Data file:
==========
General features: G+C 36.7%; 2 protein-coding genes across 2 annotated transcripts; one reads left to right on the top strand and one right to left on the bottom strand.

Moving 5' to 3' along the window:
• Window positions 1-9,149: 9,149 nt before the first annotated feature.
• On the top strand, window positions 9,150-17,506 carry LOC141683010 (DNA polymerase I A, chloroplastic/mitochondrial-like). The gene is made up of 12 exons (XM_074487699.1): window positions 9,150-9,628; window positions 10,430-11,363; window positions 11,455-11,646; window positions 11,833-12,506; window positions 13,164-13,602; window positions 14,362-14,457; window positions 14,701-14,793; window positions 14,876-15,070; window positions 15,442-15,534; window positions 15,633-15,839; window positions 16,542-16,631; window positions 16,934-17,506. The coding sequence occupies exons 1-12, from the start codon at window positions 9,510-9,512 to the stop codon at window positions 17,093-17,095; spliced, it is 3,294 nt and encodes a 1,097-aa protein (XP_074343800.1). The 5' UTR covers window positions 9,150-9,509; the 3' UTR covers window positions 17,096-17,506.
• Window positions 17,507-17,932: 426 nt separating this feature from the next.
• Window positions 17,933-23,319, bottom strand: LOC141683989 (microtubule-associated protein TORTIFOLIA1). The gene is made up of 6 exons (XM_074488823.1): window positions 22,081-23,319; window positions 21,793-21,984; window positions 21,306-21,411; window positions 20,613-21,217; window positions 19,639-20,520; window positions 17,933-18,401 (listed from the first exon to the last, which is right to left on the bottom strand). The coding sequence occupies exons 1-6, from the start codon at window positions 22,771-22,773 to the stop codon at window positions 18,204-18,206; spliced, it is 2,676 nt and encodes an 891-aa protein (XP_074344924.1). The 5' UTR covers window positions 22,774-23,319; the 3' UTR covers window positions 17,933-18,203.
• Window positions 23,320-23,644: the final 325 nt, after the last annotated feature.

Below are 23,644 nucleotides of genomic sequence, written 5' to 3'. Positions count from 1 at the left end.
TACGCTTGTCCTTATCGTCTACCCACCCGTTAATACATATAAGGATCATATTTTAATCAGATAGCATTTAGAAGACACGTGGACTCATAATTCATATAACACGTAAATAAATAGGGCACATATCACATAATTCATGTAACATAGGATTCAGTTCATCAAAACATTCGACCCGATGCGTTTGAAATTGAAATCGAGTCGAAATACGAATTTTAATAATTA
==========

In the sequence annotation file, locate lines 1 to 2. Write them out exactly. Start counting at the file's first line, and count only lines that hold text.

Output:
General features: G+C 36.7%; 2 protein-coding genes across 2 annotated transcripts; one reads left to right on the top strand and one right to left on the bottom strand.

Moving 5' to 3' along the window: